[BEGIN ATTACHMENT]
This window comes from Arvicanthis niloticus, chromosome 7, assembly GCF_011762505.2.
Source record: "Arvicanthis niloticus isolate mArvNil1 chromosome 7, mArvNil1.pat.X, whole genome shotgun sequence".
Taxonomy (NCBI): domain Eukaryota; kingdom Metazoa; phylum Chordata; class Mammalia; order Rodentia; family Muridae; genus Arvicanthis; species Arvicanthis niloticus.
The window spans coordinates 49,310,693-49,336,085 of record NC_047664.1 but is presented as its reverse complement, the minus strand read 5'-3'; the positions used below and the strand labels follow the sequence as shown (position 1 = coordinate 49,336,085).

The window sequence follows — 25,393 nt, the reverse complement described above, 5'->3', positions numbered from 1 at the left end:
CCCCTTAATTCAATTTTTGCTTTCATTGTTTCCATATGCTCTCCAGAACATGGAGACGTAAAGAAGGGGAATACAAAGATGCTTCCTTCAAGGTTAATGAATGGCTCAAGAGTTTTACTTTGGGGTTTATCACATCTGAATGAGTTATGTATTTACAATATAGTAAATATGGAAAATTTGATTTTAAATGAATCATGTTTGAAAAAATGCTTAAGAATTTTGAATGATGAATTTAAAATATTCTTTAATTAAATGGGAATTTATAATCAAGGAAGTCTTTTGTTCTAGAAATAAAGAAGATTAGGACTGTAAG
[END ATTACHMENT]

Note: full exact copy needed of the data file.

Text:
This window comes from Arvicanthis niloticus, chromosome 7, assembly GCF_011762505.2.
Source record: "Arvicanthis niloticus isolate mArvNil1 chromosome 7, mArvNil1.pat.X, whole genome shotgun sequence".
Taxonomy (NCBI): domain Eukaryota; kingdom Metazoa; phylum Chordata; class Mammalia; order Rodentia; family Muridae; genus Arvicanthis; species Arvicanthis niloticus.
The window spans coordinates 49,310,693-49,336,085 of record NC_047664.1 but is presented as its reverse complement, the minus strand read 5'-3'; the positions used below and the strand labels follow the sequence as shown (position 1 = coordinate 49,336,085).

The window sequence follows — 25,393 nt, the reverse complement described above, 5'->3', positions numbered from 1 at the left end:
CCCCTTAATTCAATTTTTGCTTTCATTGTTTCCATATGCTCTCCAGAACATGGAGACGTAAAGAAGGGGAATACAAAGATGCTTCCTTCAAGGTTAATGAATGGCTCAAGAGTTTTACTTTGGGGTTTATCACATCTGAATGAGTTATGTATTTACAATATAGTAAATATGGAAAATTTGATTTTAAATGAATCATGTTTGAAAAAATGCTTAAGAATTTTGAATGATGAATTTAAAATATTCTTTAATTAAATGGGAATTTATAATCAAGGAAGTCTTTTGTTCTAGAAATAAAGAAGATTAGGACTGTAAG